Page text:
On 'No Shame 3,' the Oakland-based rapper talks to the devil and hits North Beach strip clubs.

During the pandemic, following the path of least resistance means sticking to a routine. Trying new things and embracing the unfamiliar is hard when the world feels so much smaller. 

Despite the circumstances, Oakland-based ALLBLACK has managed to show his fans a different side of himself. His album, No Shame 3, released last week by Empire, finds the rapper exploring new musical and thematic territory. Of course, these being COVID times, the listener has got to exercise some patience: The exciting, novel stuff doesn’t really show up until the second half of the record. 

ALLBLACK, also known as D’Andre Sams, has by now tasted plenty of fame and success. He’s toured the country several times, and broken into the Billboard hip hop charts with his feature on “West Coast,” with G-Eazy, Blueface, and YG. He knows he can get people going with tales of pimping and partying, sprinkled with football references, delivered hard and fast. 

Fans will find plenty of that on No Shame 3. Several tracks, like “Kony Flow,” “Large White Tee,” and “DMX,” recall ALLBLACK’s Two Minute Drills EP with Kenny Beats from 2018. These short, bass-heavy zingers are ready-made for a workout — whether on the gridiron or at the strip club. 

ALLBLACK’s energy is contagious. If his verses don’t exactly rhyme or come in on beat, that’s yet another reason for the listener to stay on their toes. Like any good Bay Area rapper, he’s not afraid to employ some unappetizing imagery. After all, that energy has to come from somewhere: “Four tours one year, I’m never home/ Eating addys back to back to back like they pizza rolls,” he raps on… “Pizza Rolls.”  

On the first half of the album, we hear more about ALLBLACK’s come-up, and how fame has treated him. (Hint: well). He makes a credible case that he is, in fact, “the hardest out the O since Keak Da Sneak,” as he announces on the title track. (Sorry, G-Eazy).

And while it’s all tight and well-produced, especially the aforementioned quick hitters, by the middle of the set there’s a sense that we’ve seen this movie before. It would be very hard for ALLBLACK to top last year’s “304” — its flow, its humor, its sassy Kossisko feature — while frenetically rehashing the travails of the pimp game. 

Then, out of nowhere, comes “Club E11even.” The icey, Noah “40” Shebib-type beat slows things way down, trading strobe lights for the soft glow of candles. Oakland’s Guapdad 4000 enters, singing, “North Beach vibes, she dance to my delight.” What follows is essentially a Guapdad track — a woozy dreamscape of drinking and hooking up punctured by the thought, “But I can’t miss this flight.” ALLBLACK’s verse feels like the feature here, even though the “Feat.” is attached to Guapdad’s name.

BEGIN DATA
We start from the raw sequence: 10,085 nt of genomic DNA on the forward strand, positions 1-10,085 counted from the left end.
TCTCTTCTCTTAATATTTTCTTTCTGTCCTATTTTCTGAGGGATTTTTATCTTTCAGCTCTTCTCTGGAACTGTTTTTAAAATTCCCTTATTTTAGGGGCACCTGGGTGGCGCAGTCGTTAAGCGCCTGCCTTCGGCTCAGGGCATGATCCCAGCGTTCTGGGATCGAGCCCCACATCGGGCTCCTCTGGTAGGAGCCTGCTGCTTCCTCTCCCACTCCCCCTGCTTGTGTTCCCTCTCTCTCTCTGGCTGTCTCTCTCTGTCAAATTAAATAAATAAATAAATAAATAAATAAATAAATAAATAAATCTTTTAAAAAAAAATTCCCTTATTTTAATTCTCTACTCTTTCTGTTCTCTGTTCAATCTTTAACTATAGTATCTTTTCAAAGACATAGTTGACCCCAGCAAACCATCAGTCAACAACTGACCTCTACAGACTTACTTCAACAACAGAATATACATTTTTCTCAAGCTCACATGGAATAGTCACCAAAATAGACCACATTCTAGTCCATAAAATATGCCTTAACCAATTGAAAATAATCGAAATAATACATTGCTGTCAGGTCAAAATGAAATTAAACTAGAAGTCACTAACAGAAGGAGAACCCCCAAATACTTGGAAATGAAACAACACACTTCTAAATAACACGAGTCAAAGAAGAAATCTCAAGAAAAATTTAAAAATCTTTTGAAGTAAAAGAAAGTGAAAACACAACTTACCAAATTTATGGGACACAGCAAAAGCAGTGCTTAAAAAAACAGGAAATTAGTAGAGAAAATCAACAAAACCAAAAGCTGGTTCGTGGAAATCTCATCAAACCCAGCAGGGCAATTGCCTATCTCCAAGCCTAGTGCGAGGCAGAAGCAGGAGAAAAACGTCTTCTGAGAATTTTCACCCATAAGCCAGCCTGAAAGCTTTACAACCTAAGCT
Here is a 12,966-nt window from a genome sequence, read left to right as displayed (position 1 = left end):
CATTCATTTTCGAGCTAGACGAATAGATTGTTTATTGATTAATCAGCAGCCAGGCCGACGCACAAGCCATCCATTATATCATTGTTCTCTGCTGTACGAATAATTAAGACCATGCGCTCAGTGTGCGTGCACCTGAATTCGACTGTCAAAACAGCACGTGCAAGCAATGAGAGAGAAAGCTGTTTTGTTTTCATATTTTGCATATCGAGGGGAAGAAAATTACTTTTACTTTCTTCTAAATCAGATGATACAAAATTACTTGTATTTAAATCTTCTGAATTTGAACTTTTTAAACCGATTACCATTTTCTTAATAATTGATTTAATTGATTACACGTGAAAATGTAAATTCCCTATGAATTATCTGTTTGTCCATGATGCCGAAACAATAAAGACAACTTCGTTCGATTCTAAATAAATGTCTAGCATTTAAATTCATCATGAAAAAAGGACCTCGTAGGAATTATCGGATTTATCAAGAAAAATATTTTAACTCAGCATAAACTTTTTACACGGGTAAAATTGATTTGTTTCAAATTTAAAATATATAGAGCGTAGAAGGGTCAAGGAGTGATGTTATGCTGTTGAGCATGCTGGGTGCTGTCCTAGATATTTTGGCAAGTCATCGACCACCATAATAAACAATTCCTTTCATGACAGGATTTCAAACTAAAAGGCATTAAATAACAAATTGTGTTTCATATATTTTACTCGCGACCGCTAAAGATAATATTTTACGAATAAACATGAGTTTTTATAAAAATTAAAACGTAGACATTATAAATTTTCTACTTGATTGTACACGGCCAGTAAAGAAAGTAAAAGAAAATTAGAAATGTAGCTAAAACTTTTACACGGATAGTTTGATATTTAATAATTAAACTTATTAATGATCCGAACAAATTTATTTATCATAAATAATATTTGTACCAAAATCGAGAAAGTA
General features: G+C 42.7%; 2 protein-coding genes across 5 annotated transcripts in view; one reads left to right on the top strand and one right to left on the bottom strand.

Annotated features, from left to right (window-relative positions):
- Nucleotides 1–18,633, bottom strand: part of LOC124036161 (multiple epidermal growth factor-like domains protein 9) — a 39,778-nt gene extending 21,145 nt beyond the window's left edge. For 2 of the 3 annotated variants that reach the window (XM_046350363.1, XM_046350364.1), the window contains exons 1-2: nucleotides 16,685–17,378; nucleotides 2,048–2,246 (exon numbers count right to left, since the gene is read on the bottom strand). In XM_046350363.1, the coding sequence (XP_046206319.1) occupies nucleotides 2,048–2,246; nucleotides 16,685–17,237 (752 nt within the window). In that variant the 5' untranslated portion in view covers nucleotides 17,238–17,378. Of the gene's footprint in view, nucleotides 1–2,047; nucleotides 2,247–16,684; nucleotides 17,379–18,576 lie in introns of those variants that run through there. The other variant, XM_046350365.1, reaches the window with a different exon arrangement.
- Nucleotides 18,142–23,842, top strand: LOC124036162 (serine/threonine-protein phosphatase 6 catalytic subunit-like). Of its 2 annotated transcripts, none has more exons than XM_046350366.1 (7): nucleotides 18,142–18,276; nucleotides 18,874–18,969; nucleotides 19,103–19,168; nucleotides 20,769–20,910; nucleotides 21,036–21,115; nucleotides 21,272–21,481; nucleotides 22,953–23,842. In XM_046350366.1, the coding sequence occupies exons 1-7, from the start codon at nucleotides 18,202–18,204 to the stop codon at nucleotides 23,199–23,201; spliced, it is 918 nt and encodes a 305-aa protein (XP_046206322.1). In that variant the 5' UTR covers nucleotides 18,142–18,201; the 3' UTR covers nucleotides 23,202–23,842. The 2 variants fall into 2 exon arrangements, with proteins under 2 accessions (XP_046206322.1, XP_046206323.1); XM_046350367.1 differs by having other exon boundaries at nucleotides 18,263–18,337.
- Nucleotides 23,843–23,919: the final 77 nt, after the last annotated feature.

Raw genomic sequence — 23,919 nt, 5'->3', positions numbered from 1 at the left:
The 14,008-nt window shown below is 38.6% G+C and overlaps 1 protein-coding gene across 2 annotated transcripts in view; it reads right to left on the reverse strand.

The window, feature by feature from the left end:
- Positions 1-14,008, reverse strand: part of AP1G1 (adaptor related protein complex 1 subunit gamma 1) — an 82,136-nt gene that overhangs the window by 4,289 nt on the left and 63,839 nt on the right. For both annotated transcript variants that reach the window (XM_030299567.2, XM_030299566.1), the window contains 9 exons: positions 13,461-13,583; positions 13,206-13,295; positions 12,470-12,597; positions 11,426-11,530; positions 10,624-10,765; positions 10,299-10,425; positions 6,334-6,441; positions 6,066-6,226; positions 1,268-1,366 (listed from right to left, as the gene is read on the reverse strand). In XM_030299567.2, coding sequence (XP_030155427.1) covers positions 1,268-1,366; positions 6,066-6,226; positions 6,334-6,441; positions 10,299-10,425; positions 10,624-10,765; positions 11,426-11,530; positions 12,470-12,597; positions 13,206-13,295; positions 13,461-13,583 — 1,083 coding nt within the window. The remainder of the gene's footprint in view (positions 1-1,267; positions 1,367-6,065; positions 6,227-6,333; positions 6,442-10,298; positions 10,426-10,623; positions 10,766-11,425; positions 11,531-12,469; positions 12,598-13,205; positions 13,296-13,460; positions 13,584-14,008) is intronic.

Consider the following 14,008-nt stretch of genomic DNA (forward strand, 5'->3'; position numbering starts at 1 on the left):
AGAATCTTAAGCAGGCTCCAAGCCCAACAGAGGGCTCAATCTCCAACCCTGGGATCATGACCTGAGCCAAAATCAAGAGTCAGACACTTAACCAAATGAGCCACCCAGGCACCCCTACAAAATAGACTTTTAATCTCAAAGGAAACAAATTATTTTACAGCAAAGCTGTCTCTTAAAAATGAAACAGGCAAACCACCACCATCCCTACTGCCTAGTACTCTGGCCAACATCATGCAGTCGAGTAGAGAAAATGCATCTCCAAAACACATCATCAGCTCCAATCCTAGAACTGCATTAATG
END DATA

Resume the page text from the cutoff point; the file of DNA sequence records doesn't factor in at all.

Sure, there’s no shortage of dark, sexed-up hip-hop on the bleeding edge of R&B, à la The Weeknd and Jeremih. And no, Guapdad’s not quite at that level, although his voice sounds good on “Club E11even.” What’s exciting is that ALLBLACK would veer so far from the bouncy, hyphy Bay Area sound that defines virtually his entire catalog, and feature something smooth and melodic, almost foreign. The song may be about Barbary Coast strip clubs, but it has an affinity with the north, with cities where last call is 4am or nonexistent, where it’s too damn cold to leave the club.

The creative risks keep coming with “Devil’s Call.” While this track has a more familiar beat, its themes stand out big time. ALLBLACK opens rapping about his difficult childhood before cutting himself off: “This ain’t no Noisey episode, I ain’t finna go no further/I was just lettin’ you know how I turned into this mother fucker.” 

Then things take a decidedly Faustian turn. The devil literally gives ALLBLACK a call, asking him to pull out a pen and paper. “He told me, ‘Write down every single one of your haters.’/ I wrote ’em down and said, ‘What now?’/ He said, ‘I’ll call you later.’”

Interspersed with more laments from his youth, ALLBLACK reveals that he has “started working for him,” (the devil? The man? Empire Records? G-Eazy?) and that, “since I signed the dotted line, I been paid/ On the inside I look dead, my outside look amazing.” 

ALLBLACK doesn’t get so metaphysical again, but he does continue to surprise. “Never” featuring local hip-hop legend Too $hort, turns up and throws it back with 808 cow bells, Licensed to Ill guitars, and a staccato, no-frills flow that is reminiscent of Eazy-E — in both its energy and over-the-top flexes (“three hand grenades in case it’s us against the club”).

On the outro track, “S.H.E.,” ALLBLACK reflects on racism and the history of his hometown, accompanied by a gospel choir and a melancholy piano lick worthy of a Tupac ballad. “My grandad watched the Black Panthers rise into a fall/ I’m watching People’s Breakfast Oakland fight through it all.”

Through it all, ALLBLACK stays loyal to the soil, even as he pushes the boundaries of his musical identity. Maybe it’s a portent of more experimentation in Bay Area hip hop, at a time when the unexpected is most welcome.

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